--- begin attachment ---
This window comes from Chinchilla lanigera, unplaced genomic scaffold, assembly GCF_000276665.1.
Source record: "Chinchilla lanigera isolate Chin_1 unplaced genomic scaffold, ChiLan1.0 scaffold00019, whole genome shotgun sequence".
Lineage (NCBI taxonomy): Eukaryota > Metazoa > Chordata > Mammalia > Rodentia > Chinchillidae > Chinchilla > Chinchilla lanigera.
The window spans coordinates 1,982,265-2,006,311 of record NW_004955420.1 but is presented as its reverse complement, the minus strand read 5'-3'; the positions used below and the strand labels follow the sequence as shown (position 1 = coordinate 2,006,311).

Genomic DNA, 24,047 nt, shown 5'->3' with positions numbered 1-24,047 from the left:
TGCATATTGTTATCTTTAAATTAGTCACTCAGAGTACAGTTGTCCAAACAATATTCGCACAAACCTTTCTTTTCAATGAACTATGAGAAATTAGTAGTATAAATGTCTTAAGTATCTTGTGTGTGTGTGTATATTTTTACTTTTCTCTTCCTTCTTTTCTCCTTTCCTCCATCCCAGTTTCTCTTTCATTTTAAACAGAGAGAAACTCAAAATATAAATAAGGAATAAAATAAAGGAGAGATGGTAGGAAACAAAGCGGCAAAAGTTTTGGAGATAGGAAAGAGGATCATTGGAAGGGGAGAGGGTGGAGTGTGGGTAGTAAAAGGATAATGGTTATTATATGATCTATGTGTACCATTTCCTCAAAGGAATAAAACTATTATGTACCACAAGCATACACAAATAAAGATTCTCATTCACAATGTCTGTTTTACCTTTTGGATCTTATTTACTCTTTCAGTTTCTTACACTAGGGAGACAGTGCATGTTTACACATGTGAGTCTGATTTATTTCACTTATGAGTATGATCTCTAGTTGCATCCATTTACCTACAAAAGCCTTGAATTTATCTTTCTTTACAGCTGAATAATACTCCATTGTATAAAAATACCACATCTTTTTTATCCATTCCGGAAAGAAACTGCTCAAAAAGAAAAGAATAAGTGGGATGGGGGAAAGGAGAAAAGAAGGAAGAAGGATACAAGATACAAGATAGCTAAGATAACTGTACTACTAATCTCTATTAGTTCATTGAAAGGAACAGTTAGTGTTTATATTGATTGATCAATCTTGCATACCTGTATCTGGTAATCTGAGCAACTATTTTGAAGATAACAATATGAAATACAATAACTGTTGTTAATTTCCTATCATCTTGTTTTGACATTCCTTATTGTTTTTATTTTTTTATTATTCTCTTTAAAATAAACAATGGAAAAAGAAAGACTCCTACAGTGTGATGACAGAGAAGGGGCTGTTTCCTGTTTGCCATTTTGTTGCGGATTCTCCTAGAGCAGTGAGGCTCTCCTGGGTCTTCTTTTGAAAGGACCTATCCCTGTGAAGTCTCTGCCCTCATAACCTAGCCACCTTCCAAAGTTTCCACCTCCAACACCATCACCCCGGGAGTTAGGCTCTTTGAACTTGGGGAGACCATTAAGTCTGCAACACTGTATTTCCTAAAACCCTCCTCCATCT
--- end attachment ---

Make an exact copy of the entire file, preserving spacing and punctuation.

This window comes from Chinchilla lanigera, unplaced genomic scaffold, assembly GCF_000276665.1.
Source record: "Chinchilla lanigera isolate Chin_1 unplaced genomic scaffold, ChiLan1.0 scaffold00019, whole genome shotgun sequence".
Lineage (NCBI taxonomy): Eukaryota > Metazoa > Chordata > Mammalia > Rodentia > Chinchillidae > Chinchilla > Chinchilla lanigera.
The window spans coordinates 1,982,265-2,006,311 of record NW_004955420.1 but is presented as its reverse complement, the minus strand read 5'-3'; the positions used below and the strand labels follow the sequence as shown (position 1 = coordinate 2,006,311).

Genomic DNA, 24,047 nt, shown 5'->3' with positions numbered 1-24,047 from the left:
TGCATATTGTTATCTTTAAATTAGTCACTCAGAGTACAGTTGTCCAAACAATATTCGCACAAACCTTTCTTTTCAATGAACTATGAGAAATTAGTAGTATAAATGTCTTAAGTATCTTGTGTGTGTGTGTATATTTTTACTTTTCTCTTCCTTCTTTTCTCCTTTCCTCCATCCCAGTTTCTCTTTCATTTTAAACAGAGAGAAACTCAAAATATAAATAAGGAATAAAATAAAGGAGAGATGGTAGGAAACAAAGCGGCAAAAGTTTTGGAGATAGGAAAGAGGATCATTGGAAGGGGAGAGGGTGGAGTGTGGGTAGTAAAAGGATAATGGTTATTATATGATCTATGTGTACCATTTCCTCAAAGGAATAAAACTATTATGTACCACAAGCATACACAAATAAAGATTCTCATTCACAATGTCTGTTTTACCTTTTGGATCTTATTTACTCTTTCAGTTTCTTACACTAGGGAGACAGTGCATGTTTACACATGTGAGTCTGATTTATTTCACTTATGAGTATGATCTCTAGTTGCATCCATTTACCTACAAAAGCCTTGAATTTATCTTTCTTTACAGCTGAATAATACTCCATTGTATAAAAATACCACATCTTTTTTATCCATTCCGGAAAGAAACTGCTCAAAAAGAAAAGAATAAGTGGGATGGGGGAAAGGAGAAAAGAAGGAAGAAGGATACAAGATACAAGATAGCTAAGATAACTGTACTACTAATCTCTATTAGTTCATTGAAAGGAACAGTTAGTGTTTATATTGATTGATCAATCTTGCATACCTGTATCTGGTAATCTGAGCAACTATTTTGAAGATAACAATATGAAATACAATAACTGTTGTTAATTTCCTATCATCTTGTTTTGACATTCCTTATTGTTTTTATTTTTTTATTATTCTCTTTAAAATAAACAATGGAAAAAGAAAGACTCCTACAGTGTGATGACAGAGAAGGGGCTGTTTCCTGTTTGCCATTTTGTTGCGGATTCTCCTAGAGCAGTGAGGCTCTCCTGGGTCTTCTTTTGAAAGGACCTATCCCTGTGAAGTCTCTGCCCTCATAACCTAGCCACCTTCCAAAGTTTCCACCTCCAACACCATCACCCCGGGAGTTAGGCTCTTTGAACTTGGGGAGACCATTAAGTCTGCAACACTGTATTTCCTAAAACCCTCCTCCATCT